Journal of Food, Agriculture and Environment

Vol 3, Issue 2,2005
Online ISSN: 1459-0263
Print ISSN: 1459-0255

Fatty acid composition of flame-broiled beef longissimus muscle


Venerand Nayigihugu, Fausto S. D’Angieri, Charles M. Murrieta, Daniel C. Rule, Bret W. Hess1*

Recieved Date: 2005-01-03, Accepted Date: 2005-03-22


The effect of flame-broiling on fatty acid composition of beef cattle longissimus muscle was determined. Samples of longissimusmuscle were taken adjacent to the following vertebrae: thoracic 4, thoracic 12, and lumbar 6. For each sample, the entire longissimusmuscle (2.54 cm) was trimmed of external fat and separated from the bone. Each steak was cut in half sagitally with one half used for cooking. Steaks were flame-broiled to achieve an internal temperature of 65°C. Raw and cooked steaks were placed into whirl-pack bags and frozen prior to being freeze-dried. Freeze-dried raw and cooked samples were ground and 125 mg of material was subjected to direct fatty acid methyl ester preparation using methanolic KOH, and analyzed by GLC. Fatty acid data were analyzed as a 3 x 2 factorial with longissimus muscle location as the first treatment factor and raw vs. cooked as the second treatment factor. Flame-broiling resulted in 63.1% moisture loss (P<0.0001); therefore, because of the variability in moisture loss, fatty acid data were expressed on a DM basis. No location x cooking interactions were detected (P≥0.14). Total fatty acid concentration was not affected by location (P=0.79) or flame-broiling (P=0.57). Weight percentages of 18:1cis-9 and 18:2cis-9, trans-11 decreased (P≤0.05) from 39.5 to 38.0% and 0.5 to 0.4% for raw vs. flame-broiled steaks, respectively. Weight percentages of 18:1trans-11 (2.2 vs. 1.6%), 17:0 (0.9 vs. 0.7%), and 15:0 (0.5 vs. 0.4%) were greater (P≤0.03) in flame-broiled than in raw steaks. Weight percentage of 18:1trans-9 tended to be greater (P=0.06) in raw (0.2%) compared to flame-broiled (0.1%) steaks. Weight percentages of other fatty acids were not affected (P=0.21 to 0.94) by flame-broiling. Neither location within the longissimus muscle nor flame-broiling, once corrected for moisture loss, affected total fatty acid concentrations, and only slight alterations occurred in fatty acid composition by flame-broiling beef longissimus muscle steaks.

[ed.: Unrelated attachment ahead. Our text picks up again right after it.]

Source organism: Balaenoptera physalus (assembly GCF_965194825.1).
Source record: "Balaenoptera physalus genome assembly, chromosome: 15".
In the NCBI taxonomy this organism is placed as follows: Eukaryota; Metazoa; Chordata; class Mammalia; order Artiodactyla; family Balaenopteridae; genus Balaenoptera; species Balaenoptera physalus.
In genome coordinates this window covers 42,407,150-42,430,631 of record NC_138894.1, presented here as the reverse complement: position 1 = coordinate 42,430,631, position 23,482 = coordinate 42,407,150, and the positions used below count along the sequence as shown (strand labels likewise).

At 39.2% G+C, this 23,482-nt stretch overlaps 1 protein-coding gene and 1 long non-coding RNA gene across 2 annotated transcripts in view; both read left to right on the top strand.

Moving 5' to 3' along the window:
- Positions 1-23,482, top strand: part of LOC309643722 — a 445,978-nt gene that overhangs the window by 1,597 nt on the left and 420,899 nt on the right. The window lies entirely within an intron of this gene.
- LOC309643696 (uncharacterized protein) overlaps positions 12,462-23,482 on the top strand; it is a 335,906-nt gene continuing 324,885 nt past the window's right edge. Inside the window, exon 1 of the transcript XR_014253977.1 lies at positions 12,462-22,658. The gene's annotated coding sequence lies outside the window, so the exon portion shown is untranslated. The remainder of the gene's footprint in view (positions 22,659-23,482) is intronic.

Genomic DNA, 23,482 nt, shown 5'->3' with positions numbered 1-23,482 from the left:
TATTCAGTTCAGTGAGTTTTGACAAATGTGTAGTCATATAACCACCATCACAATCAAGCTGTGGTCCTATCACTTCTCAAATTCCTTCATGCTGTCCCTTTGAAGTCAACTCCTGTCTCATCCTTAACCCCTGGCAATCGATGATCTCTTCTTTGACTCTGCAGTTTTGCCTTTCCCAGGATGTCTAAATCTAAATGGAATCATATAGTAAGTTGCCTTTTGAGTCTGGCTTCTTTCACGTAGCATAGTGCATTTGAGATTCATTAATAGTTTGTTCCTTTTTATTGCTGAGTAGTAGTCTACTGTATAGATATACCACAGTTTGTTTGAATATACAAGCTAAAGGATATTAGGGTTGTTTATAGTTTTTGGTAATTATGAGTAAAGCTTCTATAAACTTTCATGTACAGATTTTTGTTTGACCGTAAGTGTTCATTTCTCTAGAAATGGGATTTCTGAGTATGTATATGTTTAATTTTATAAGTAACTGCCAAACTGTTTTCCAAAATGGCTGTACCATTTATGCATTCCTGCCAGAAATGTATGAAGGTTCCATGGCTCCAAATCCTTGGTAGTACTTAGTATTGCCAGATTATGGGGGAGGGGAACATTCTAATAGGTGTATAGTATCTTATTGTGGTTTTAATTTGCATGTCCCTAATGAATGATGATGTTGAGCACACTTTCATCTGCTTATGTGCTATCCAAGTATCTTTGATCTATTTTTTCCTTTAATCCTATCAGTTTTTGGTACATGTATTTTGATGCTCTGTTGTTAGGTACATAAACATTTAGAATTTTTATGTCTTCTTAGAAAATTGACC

Lipids, beef steaks, conjugated linoleic acid, flame-broiling

Journal: Journal of Food, Agriculture and Environment
Year: 2005
Volume: 3
Issue: 2
Category: Food and Health
Pages: 39-42

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